A Treatise on the Eclectic Southern Practice of Medicine Page: 67 of 724
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quantity of muriatic acid. We also find persons vomit-
ing up their food, and it is exceedingly sour and acid;
these are the results of indigestion. Black discharges
from the- stomach, especially in yellow fever, highly
dangerous; a rumbling noise in the stomach when fluids
are swallowed is a bad sign; very frequent vomiting,
with tenderness over the region.of the stomach, in fevers,
Fetid Breath.---There is frequently bad breath; it is
sometimes sour,#nd at times as foecal matter. The most
disagreeable breath arises from depraved secretions of
the tonsils; .this latter is particularly offensive. With
foul breath generally, we have eructations; these may
be simple or fetid; those which are inodorous are expe-
rienced when the stomach is empty. The fetid eructa-
tions arise when the stomach is full and the contents.
undergoing a certain degree of fermentation. Persons
who are subject to being costive have fetid eructations,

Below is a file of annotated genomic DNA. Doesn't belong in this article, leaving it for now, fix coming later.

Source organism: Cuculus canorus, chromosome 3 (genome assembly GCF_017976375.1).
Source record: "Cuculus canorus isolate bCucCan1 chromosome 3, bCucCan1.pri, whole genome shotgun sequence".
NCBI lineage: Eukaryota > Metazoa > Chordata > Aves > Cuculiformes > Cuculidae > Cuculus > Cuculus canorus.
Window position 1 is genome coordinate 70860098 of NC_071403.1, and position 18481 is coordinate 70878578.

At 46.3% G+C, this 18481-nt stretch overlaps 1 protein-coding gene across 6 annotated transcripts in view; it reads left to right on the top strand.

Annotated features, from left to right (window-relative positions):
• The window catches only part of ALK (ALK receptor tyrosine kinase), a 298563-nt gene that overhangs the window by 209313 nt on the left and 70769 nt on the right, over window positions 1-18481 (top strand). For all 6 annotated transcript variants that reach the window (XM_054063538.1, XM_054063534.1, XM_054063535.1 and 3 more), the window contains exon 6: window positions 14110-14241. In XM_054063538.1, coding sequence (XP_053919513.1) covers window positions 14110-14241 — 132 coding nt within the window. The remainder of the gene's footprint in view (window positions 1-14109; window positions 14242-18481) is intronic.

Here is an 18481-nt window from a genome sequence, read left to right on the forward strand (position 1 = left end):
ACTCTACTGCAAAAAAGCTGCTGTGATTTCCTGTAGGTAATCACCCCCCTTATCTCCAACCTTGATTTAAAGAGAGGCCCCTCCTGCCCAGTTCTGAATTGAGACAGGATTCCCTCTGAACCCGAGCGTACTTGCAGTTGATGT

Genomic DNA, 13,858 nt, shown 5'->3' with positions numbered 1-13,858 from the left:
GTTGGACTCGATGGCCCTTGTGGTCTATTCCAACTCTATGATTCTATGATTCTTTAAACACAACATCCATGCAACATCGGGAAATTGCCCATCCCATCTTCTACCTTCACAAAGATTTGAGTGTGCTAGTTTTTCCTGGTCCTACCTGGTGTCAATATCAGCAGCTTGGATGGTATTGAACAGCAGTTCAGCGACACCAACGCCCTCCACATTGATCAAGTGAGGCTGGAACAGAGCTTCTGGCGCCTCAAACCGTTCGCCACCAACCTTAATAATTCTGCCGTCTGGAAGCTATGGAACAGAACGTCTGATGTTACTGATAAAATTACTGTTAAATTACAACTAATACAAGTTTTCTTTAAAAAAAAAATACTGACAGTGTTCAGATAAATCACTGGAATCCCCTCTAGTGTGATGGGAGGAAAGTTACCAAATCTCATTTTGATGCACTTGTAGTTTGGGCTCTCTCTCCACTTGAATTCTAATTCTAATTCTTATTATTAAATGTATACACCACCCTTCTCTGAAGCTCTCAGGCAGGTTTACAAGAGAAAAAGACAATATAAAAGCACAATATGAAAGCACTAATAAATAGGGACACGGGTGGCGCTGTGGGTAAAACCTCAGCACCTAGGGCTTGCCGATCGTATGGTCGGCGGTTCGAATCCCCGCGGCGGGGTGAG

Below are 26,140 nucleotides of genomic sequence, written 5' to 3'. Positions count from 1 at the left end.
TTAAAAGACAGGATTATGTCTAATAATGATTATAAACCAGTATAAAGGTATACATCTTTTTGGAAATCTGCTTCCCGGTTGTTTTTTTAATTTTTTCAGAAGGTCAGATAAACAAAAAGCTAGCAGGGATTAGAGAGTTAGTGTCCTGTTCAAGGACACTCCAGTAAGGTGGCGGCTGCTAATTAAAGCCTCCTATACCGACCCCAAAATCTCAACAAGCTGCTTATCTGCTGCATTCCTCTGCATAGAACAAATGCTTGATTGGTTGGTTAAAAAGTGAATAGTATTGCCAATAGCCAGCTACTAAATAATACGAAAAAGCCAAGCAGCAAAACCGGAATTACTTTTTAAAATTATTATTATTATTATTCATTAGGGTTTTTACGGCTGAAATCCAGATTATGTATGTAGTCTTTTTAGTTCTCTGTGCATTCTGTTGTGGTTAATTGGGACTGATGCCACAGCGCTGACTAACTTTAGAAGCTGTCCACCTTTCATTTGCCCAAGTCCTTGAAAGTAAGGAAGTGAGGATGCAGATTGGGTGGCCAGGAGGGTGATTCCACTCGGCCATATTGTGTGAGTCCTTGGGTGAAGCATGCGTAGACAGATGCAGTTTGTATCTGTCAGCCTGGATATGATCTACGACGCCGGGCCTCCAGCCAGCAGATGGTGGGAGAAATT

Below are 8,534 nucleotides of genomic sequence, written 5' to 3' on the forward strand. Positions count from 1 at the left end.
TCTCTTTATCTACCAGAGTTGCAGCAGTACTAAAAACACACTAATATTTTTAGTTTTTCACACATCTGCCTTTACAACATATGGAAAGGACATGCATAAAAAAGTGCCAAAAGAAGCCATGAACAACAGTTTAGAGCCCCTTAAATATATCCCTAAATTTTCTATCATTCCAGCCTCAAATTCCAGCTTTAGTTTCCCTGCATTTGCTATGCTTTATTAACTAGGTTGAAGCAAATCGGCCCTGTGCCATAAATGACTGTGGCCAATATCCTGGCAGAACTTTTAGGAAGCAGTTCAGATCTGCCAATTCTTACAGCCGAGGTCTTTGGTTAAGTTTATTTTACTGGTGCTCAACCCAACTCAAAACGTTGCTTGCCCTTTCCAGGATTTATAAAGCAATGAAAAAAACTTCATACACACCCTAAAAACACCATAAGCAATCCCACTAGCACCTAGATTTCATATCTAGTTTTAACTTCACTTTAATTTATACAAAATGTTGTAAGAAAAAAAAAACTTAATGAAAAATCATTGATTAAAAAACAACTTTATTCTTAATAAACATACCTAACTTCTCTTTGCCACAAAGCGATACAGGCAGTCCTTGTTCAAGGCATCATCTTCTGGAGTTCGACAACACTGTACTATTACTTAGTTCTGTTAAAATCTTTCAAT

which are removed when the bowels are kept in a solu-
The Tongue.-No inflammation can exist in the system
without the tongue becoming white. In delirium tre-
mens it is always covered with a white mucus; when
covered with brown or black crust with cracks in it,
dangerous; black and dry, with sordes adhering to the
teeth, highly dangerous., A dark brown, hard and
shrivelled tongue, almost certainly fatal; secretion of
saliva a good .sign. Keeping the tongue between the
teeth without retracting it is a bad sign. A red, smooth
and shining tongue, dry around the edges, indicates con-
siderable danger, it is a sign of gastric inflammation.
Total absence of thirst, with a dry and rough tongue, is
a bad symptom. There is a variety of other appear-
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Massie, J. Cam. A Treatise on the Eclectic Southern Practice of Medicine, book, 1854; Philadelphia, Pennsylvania. (texashistory.unt.edu/ark:/67531/metapth143817/m1/67/: accessed August 22, 2017), University of North Texas Libraries, The Portal to Texas History, texashistory.unt.edu; crediting University of Texas Health Science Center Libraries.